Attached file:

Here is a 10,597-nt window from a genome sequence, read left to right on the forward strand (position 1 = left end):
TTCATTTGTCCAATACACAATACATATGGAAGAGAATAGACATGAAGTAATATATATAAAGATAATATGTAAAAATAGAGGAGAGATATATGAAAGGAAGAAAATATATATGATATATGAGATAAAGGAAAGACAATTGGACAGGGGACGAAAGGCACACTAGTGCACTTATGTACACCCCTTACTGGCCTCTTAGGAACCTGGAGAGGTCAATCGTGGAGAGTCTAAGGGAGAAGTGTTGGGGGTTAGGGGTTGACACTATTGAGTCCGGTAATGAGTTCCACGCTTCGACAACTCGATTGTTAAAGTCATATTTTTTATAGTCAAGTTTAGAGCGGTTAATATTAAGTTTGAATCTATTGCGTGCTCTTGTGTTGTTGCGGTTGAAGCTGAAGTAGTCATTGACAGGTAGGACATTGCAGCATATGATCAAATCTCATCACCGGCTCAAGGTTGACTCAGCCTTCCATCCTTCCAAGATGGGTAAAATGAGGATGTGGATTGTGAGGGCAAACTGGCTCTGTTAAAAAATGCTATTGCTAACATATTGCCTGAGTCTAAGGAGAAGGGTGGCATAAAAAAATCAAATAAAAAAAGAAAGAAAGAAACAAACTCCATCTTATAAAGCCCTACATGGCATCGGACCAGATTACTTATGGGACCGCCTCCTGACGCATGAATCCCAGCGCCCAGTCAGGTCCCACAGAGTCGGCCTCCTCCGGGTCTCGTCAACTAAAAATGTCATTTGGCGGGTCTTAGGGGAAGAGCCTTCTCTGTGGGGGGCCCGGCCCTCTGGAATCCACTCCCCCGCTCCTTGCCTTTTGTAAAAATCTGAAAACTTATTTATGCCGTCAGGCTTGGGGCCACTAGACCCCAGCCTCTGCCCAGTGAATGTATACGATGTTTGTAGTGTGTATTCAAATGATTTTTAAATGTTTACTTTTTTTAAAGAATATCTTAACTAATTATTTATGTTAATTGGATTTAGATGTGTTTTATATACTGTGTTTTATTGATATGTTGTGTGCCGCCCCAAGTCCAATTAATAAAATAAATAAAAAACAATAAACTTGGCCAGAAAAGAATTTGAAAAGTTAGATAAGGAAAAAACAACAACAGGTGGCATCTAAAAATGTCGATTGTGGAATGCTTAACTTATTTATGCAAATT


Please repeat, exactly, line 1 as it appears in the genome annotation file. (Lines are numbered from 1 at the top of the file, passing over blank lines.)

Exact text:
Here is a 10,597-nt window from a genome sequence, read left to right on the forward strand (position 1 = left end):